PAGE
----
RICHARDS RULED OUT
Darryl Sutter ruled Mike Richards out of Game 3 against the Chicago Blackhawks at Tuesday’s morning skate. Richards, who did not play in Game 2 and continues to experience concussion-type symptoms from a jarring, unpenalized hit by Blackhawks forward Dave Bolland behind the Chicago net in Game 1 of the Western Conference Finals, is in the process of trying to work his way back into the lineup.
“He’s done a little bit every day, but it’s the same – you know the progress of it,” Sutter said. When Jarret Stoll suffered a concussion in Game 1 of the San Jose series on May 14, he did not play again for the remainder of the series, which ended on May 28.
When Richards suffered a concussion following a high hit by Florida’s Sean Bergenheim in a game at Staples Center on December 1, 2011, he missed eight games and did not return to the lineup until December 22 – Darryl Sutter’s first game as head coach.
Of course, there is no linear process of recovering from a concussion. Precedent means little when it comes to brain injuries, and Richards’ hyper-competitiveness will have to take a back seat to following the proper protocol and ensuring that the player’s health is the highest priority.
“If it was just about Mike Richards making the decision, Mike Richards is playing tonight,” Sutter said. “You’ve got guys that don’t want to play, and you’ve got guys that do want to play. Mike Richards is a guy that wants to play.”
Though Richards’ competitiveness and playmaking ability will be missed, the Kings should be well-equipped to make the most of an challenging situation.
Tyler Toffoli will remain in the lineup after recording two points in Game 2 and will skate opposite Dustin Penner on a line centered by Jeff Carter, a player who has seen ample time as a center both this year and in his NHL career and was effective in the faceoff dot in Game 2, winning 11-of-15 draws.
As it has been many times this year, the word “interchangeable” was used to describe Richards and Carter, both of whom regularly took faceoffs on their strong side when skating together.
“We’re fortunate that Jeff can play center. Otherwise, we’d be in a real spot,” Sutter said. “It’s not ‘moving’ or ‘what Tyler brings to that line.’ It’s being able to have a top guy move from wing to the center position.”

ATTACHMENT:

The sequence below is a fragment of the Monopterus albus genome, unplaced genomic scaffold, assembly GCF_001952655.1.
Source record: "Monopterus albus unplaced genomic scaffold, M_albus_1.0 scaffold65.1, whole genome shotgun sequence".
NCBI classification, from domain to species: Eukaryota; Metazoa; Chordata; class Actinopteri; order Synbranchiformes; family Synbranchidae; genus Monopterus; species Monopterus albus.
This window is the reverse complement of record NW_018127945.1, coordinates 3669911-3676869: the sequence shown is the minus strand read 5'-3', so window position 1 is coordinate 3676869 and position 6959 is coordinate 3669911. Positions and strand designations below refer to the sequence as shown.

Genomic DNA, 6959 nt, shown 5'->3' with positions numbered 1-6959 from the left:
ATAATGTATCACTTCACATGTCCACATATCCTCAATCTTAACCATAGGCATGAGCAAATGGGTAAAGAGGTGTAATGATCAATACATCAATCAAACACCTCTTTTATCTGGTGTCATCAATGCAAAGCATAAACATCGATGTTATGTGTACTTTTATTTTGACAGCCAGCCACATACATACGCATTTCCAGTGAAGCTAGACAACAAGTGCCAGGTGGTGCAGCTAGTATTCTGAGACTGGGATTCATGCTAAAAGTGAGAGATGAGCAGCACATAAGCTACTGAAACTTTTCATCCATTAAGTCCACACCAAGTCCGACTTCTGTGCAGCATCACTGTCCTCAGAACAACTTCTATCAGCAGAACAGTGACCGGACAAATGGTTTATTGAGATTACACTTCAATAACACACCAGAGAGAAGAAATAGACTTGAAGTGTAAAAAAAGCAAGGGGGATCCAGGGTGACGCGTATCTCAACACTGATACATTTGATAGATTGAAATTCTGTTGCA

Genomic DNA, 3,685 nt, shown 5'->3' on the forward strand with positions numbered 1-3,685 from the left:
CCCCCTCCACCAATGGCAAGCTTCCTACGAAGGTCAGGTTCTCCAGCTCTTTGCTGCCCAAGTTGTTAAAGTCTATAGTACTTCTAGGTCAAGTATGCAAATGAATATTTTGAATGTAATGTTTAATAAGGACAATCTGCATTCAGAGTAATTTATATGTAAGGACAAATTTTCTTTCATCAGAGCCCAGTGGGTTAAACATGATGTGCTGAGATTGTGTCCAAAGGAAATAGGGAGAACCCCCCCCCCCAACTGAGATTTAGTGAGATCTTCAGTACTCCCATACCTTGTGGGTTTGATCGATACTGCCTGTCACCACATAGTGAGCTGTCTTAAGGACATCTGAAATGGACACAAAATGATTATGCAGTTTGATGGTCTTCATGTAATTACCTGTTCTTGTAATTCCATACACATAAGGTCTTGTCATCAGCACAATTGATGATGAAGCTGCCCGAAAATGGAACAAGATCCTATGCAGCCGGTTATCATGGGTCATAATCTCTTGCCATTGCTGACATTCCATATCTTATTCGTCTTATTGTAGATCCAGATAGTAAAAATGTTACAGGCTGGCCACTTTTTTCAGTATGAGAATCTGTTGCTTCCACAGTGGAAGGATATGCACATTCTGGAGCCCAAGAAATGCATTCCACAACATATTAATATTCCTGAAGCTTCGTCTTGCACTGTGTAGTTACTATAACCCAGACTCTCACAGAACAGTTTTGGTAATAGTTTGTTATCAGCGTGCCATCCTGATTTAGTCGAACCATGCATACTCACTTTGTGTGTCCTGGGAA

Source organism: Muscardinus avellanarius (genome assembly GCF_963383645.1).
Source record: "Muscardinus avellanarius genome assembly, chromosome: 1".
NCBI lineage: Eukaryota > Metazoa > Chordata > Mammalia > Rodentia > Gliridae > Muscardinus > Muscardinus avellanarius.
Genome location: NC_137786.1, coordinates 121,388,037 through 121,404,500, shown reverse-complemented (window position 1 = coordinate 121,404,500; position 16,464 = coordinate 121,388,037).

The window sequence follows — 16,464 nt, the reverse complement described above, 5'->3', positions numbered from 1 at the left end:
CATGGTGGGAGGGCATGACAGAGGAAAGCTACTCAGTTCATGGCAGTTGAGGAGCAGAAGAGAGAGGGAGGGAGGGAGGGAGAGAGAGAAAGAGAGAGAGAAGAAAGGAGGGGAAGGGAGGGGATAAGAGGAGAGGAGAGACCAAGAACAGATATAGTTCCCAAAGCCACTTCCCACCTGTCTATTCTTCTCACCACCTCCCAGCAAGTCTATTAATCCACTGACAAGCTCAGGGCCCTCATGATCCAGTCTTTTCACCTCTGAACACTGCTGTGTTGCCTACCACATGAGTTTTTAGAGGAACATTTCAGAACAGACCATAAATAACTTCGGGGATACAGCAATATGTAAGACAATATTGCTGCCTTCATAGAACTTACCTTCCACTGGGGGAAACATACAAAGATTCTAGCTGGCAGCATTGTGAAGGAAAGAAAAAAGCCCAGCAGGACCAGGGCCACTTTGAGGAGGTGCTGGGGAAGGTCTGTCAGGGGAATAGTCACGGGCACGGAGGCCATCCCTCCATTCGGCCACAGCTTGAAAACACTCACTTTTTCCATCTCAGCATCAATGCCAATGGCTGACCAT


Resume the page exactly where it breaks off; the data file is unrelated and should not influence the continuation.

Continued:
The adjustment is one that the club feels completely confident with, according to Anze Kopitar.
“Jeff is a strong skater, so that definitely helps him being in the middle and having a little bit more of a free range. Tyler is great with making plays off the walls and cutting inside and shooting the puck. So it’s a good combo,” he said.
“We still have to play the same way. Do we miss Mike? Of course. He’s one of the best players at this time of the year, and he’s a big asset on our power play and our penalty kill, faceoffs – you name it. We definitely miss him, but we can’t look for him now. We know he’s not going to be going, and we’ve just got to do it with what we’ve got.”
BOUNCE BACK QUICK
Jonathan Quick was unable to make it through Game 2 after allowing four goals on 17 shots in 29 minutes and 20 seconds. It was the first time he was pulled from a game since a 4-3 loss in San Jose on March 14.
Though it was his poorest performance of the postseason, the team did not make it particularly easy for him, according to his teammates.
“They had way too many good, quality scoring chances, I think,” Jarret Stoll said. “Two-on-ones, partial breakaways, stuff like that. D-men walking down the slot. Their D-men are very active. We’ve got to make sure we take them away on the rush and in the zone and be harder on their forwards. Pinpoint a couple of their forwards, be a lot harder on them. We know they’ve got a lot of depth over there, but we’ve got to step up.”
The numbers are somewhat ambivalent and come with an asterisk, though Quick was 4-1 in performances that followed him allowing four goals in the regular season. One win was earned in relief, while the loss to San Jose referenced above garnered a no-decision as Jonathan Bernier surrendered the game-winner. Overall, he posted an .890 save percentage in outings that followed games in which he allowed four goals.
His focus and ability to compete – along with his natural goaltending ability – have allowed him to maintain a .943 save percentage over the last two postseasons.
“Yeah, he’s a great competitor,” Anze Kopitar said. “That’s what you want out of your guys, out of your goalie, whatever the case may be. We have all the confidence in him that he’s going to do it again.”
Darryl Sutter might as well have been channeling his inner Elvis Presley, judging from his press conference credo. A little less conversation, a little more action is needed in Game 3.
“There’s been enough talk about Jonathan Quick this year,” Sutter said. “We need a big game out of him. We need great goaltending to beat Chicago, and we can’t allow four goals and think we’re going to beat Chicago.”